(Caution: RANT - Read at own risk, lol) I think I effed up my first batch of wine

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Brewin_Bob

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Ok, first, sorry for the long post.

Here's the write-up of the recipe I followed:

Lemstrac (Lemon/Strawberry/Blackberry) Wine Recipe
O.G. – 1.085, F.G. – 0.990

Ingredients:
12 ounces fresh strawberries
24 ounces fresh blackberries
2 small lemons
1 gallon water
1 campden tablet
½ teaspoon pectic enzyme
½ teaspoon yeast nutrient
¼ teaspoon Red Star Cote des Blancs wine yeast
2 ½ pounds of sugar

Thoroughly wash all fruit. Discard any pieces of fruit that look bad or rotten. Pretty much, if you wouldn’t eat it, it shouldn’t go into your must. Cut the lemons in small pieces. I cut my lemons in half and then each half into sixths. Place all fruit into primary fermenter and press. I used, and recommend, a straining bag for all of my fruit. In the meantime, bring one gallon of water to a boil. Once the water has cooled, add it, the pectic enzyme and the crushed campden tablet to the must. Cover with a clean towel or saran wrap and let the must sit for at least 24 hours before adding the yeast starter. The yeast starter consists of one teaspoon of sugar, the yeast nutrient, ¼ cup of room temperature water, a “pinch” of citric acid, and the yeast itself. Mix all 5 in container, cover, and let sit for at least 30 minutes. Add 1 pound of sugar to the must, stir well to dissolve sugar, and check the specific gravity. Continue to add sugar until a specific gravity of 1.085 is reached. Add yeast to the must, stir gently, and cover with saran wrap. Stir the must twice daily for 5 to 7 days. Once “violent” fermentation has stopped, and the must has a gravity of 1.035 to 1.030, strain out any pulp and squeeze any juice out of it. Siphon the must into a secondary fermentation container, leaving as much sediment as you can behind in the primary fermenter. Apply a stopper and airlock to your secondary and let it sit somewhere dark for 4 weeks to ferment to completion.


The must was racked from the primary to the secondary on 1-25-08 with a S.G. of 1.020 and it tasted quite nice and was still slightly sweet. I racked for the second time this past weekend (2-22-08) onto a cup of water that I microwaved then cooled with a crushed campden tablet disolved in it. I sampled a bit of the wine and it tasted quite bad. It was dry like I expected and it had an lemon-y aroma. But it tasted what I imagine lemon-fresh Ajax would taste like.

Lastly, the airlock showed activity yesterday and this morning. Shouldn't the campden tablet be killing off the yeast?

Ok, thanks for your patience. End of rant. No throwing of tomatoes. Sorry if this is in the wrong subforum.
 

Yooper

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Well, first of all, don't worry! The flavor will change during fermentation and following, and you can't judge the final flavor yet. I suspect the lemons along with the pith and peel will be prominent for a while. Don't worry.

Secondly, campden does NOT kill yeast. Some people might tell you that, but in the quantity you use in a recipe, it does not. Wine yeast is not very susceptible to sulfites. The sulfite you added (campden) during the racking was to prevent oxidation of your wine, as well as keep wild bugs from growing in it. I add one crushed campden tablet per gallon in every other racking in all of my wines. At 1.020, the wine was a long way from finished. I would think you'll end up in the .990 to .992 range. Also, the yeast you used was a very small quantity- you should always use the whole packet of yeast. You may have some stressed yeast and that can lead to some off flavors. Still, don't worry- it'll mellow!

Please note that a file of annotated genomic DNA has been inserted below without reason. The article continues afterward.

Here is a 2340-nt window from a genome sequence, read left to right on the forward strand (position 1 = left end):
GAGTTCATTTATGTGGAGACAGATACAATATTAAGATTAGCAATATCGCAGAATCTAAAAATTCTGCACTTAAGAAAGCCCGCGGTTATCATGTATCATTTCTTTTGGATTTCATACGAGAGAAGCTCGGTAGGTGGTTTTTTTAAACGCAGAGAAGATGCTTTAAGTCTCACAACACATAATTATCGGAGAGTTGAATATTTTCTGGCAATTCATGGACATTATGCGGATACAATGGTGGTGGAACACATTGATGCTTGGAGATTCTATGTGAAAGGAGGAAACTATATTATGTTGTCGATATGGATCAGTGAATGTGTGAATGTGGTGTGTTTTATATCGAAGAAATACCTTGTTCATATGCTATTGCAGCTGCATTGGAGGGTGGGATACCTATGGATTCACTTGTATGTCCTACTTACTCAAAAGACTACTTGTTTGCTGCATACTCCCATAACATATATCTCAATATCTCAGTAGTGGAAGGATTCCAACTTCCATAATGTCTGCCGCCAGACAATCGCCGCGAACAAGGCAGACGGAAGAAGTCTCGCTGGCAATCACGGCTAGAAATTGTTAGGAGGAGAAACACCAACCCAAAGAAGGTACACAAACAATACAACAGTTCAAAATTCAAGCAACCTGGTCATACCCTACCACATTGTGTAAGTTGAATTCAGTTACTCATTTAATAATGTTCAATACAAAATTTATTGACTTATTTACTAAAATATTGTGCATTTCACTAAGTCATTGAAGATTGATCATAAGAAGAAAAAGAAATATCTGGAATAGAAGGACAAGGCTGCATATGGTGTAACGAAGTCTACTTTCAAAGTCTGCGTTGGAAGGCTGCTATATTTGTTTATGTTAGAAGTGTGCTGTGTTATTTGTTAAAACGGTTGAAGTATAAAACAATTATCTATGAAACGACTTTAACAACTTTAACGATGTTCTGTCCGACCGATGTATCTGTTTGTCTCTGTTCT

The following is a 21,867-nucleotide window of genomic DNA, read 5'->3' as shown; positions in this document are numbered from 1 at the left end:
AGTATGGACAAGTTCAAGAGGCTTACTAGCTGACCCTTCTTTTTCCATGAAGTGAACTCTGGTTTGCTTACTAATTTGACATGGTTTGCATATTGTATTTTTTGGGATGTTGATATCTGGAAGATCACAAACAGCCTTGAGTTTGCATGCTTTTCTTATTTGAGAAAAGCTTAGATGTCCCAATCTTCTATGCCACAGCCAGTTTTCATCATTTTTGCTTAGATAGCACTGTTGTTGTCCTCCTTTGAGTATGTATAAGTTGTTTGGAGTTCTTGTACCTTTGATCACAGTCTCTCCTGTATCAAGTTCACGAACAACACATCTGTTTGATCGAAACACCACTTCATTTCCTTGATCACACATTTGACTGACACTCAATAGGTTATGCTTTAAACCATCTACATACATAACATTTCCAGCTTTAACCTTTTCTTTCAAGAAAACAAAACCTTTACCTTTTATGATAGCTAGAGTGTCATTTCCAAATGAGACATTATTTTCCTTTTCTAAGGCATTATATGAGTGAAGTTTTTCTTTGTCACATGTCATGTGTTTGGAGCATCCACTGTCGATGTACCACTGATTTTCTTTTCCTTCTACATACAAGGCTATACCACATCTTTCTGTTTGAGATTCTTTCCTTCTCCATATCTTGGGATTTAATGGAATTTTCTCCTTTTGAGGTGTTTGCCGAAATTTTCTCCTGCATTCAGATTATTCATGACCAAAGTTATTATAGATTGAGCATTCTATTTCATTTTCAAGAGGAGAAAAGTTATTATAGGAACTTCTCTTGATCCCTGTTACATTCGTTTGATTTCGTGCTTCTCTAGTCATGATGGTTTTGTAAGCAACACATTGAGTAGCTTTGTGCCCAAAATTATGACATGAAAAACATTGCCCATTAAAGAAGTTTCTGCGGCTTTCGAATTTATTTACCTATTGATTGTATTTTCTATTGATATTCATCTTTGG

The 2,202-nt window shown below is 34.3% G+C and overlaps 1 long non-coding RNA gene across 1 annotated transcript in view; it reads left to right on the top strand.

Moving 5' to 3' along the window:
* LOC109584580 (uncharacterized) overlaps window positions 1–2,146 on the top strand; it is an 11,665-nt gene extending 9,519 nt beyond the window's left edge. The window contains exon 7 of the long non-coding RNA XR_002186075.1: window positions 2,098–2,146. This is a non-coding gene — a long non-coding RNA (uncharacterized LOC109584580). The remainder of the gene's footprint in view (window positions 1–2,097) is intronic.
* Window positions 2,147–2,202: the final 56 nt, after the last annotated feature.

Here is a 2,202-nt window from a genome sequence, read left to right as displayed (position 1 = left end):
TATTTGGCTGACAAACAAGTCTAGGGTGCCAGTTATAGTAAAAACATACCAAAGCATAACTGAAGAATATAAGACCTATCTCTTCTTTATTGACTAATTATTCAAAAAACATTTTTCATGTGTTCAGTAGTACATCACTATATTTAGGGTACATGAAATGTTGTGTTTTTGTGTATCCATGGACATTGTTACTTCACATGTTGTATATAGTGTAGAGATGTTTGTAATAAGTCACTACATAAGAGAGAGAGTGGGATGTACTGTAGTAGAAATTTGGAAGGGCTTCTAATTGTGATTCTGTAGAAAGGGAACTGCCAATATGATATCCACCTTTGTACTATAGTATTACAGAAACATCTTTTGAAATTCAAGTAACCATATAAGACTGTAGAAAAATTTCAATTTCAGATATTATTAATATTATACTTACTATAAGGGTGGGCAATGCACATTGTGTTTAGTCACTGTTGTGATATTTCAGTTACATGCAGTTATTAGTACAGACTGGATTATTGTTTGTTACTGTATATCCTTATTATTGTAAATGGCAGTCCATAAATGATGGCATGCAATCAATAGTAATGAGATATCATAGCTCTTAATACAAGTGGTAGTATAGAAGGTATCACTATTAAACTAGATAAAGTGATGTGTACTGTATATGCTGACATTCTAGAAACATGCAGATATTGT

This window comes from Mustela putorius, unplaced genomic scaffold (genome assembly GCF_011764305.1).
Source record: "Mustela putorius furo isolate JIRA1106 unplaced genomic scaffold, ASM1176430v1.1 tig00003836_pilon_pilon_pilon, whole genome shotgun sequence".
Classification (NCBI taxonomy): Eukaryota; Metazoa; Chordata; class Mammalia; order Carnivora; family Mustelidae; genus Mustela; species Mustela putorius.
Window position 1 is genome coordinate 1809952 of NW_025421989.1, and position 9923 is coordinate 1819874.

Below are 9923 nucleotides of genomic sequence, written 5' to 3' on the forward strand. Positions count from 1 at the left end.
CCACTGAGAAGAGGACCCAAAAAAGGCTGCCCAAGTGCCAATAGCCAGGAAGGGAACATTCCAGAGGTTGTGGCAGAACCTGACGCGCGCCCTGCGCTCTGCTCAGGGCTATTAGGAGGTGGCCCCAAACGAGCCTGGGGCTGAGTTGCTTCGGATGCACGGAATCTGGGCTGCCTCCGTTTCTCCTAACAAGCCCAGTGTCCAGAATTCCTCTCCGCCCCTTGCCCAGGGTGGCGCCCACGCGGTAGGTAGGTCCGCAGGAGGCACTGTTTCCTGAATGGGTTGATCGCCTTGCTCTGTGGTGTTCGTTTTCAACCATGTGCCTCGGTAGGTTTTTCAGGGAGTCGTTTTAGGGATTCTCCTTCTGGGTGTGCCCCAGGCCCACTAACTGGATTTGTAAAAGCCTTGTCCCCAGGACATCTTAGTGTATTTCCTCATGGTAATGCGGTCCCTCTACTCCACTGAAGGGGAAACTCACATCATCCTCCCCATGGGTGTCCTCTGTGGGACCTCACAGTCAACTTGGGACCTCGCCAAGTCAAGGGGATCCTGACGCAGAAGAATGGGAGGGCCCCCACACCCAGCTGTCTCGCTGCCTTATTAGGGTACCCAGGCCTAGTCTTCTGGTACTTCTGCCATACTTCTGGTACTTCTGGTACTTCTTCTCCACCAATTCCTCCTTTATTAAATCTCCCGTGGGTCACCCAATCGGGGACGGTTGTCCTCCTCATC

Patience in winemaking is the key! Check it again in a month, and if there are thick lees (sediment), rack it again and put it away again for another month. I do that until the wine throws no more sediment. After about 4-6 months, you'll find out what the final flavor will be like. You may wish to keep it as is, or to sweeten it at that time. You still have lots of options!
 
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Brewin_Bob

Brewin_Bob

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Yooper,

Thanks for responding! Thanks also for clearing up my misconception of the campden killing the yeast. :D

YooperBrew said:
At 1.020, the wine was a long way from finished.
The gravity was 1.020 at the first racking. It was 0.990 when I racked this past weekend.

YooperBrew said:
Also, the yeast you used was a very small quantity- you should always use the whole packet of yeast.
Sorry for asking you to repeat yourself but, for future reference, I should use the entire packet of yeast even if the batch size is less than 5 gallons?

I'll let it sit for another 4 weeks and rack again. My wife is keeping me from losing patience, so supportive. Her pear wine gets racked next weekend.
I know, I know, RDWHAHB! Well, I've got microbrew till the homebrew is ready!
 

Yooper

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Oh, then at .990 it's about finished, but the flavor will still mellow, change, and improve!

Yes, for ANY batch of wine up to 6 gallons, use all the yeast.

If you want to sweeten this wine up with more juice, sugar, honey, etc, you can do that later on by stabilizing it before adding anything. You stabilize with sorbate and campden, and then can sweeten as desired if it needs it.

And, BTW, I don't mind repeating myself. At my age, I feel like I"m beginning to anyway! :D
 
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